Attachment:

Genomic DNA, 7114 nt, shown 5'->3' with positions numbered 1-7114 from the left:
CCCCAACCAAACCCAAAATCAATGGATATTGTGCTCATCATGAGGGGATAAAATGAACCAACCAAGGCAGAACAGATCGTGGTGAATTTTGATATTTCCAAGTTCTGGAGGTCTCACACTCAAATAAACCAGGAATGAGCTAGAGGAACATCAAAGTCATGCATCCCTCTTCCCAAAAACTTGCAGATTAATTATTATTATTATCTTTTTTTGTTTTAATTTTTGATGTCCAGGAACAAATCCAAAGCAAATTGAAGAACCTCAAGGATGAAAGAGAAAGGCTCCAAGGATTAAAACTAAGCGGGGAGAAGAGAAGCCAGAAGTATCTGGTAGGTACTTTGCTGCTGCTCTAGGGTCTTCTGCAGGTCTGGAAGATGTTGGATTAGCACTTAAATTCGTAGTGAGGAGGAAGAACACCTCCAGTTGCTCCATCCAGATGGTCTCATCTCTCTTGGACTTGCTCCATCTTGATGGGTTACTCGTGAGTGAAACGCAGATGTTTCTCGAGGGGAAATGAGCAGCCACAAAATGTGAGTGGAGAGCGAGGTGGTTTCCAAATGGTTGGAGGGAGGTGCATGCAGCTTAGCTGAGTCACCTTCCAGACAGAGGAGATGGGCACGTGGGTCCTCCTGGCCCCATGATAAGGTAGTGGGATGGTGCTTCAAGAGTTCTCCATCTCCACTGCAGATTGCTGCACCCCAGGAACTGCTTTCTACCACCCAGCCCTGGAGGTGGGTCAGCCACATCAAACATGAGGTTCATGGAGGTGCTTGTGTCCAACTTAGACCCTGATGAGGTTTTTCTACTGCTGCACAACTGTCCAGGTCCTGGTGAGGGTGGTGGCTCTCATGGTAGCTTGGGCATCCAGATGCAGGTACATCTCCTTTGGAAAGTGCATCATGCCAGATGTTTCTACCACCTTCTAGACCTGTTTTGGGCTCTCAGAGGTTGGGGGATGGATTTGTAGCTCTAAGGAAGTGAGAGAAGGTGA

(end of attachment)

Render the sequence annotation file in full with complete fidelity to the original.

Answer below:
Genomic DNA, 7114 nt, shown 5'->3' with positions numbered 1-7114 from the left:
CCCCAACCAAACCCAAAATCAATGGATATTGTGCTCATCATGAGGGGATAAAATGAACCAACCAAGGCAGAACAGATCGTGGTGAATTTTGATATTTCCAAGTTCTGGAGGTCTCACACTCAAATAAACCAGGAATGAGCTAGAGGAACATCAAAGTCATGCATCCCTCTTCCCAAAAACTTGCAGATTAATTATTATTATTATCTTTTTTTGTTTTAATTTTTGATGTCCAGGAACAAATCCAAAGCAAATTGAAGAACCTCAAGGATGAAAGAGAAAGGCTCCAAGGATTAAAACTAAGCGGGGAGAAGAGAAGCCAGAAGTATCTGGTAGGTACTTTGCTGCTGCTCTAGGGTCTTCTGCAGGTCTGGAAGATGTTGGATTAGCACTTAAATTCGTAGTGAGGAGGAAGAACACCTCCAGTTGCTCCATCCAGATGGTCTCATCTCTCTTGGACTTGCTCCATCTTGATGGGTTACTCGTGAGTGAAACGCAGATGTTTCTCGAGGGGAAATGAGCAGCCACAAAATGTGAGTGGAGAGCGAGGTGGTTTCCAAATGGTTGGAGGGAGGTGCATGCAGCTTAGCTGAGTCACCTTCCAGACAGAGGAGATGGGCACGTGGGTCCTCCTGGCCCCATGATAAGGTAGTGGGATGGTGCTTCAAGAGTTCTCCATCTCCACTGCAGATTGCTGCACCCCAGGAACTGCTTTCTACCACCCAGCCCTGGAGGTGGGTCAGCCACATCAAACATGAGGTTCATGGAGGTGCTTGTGTCCAACTTAGACCCTGATGAGGTTTTTCTACTGCTGCACAACTGTCCAGGTCCTGGTGAGGGTGGTGGCTCTCATGGTAGCTTGGGCATCCAGATGCAGGTACATCTCCTTTGGAAAGTGCATCATGCCAGATGTTTCTACCACCTTCTAGACCTGTTTTGGGCTCTCAGAGGTTGGGGGATGGATTTGTAGCTCTAAGGAAGTGAGAGAAGGTGA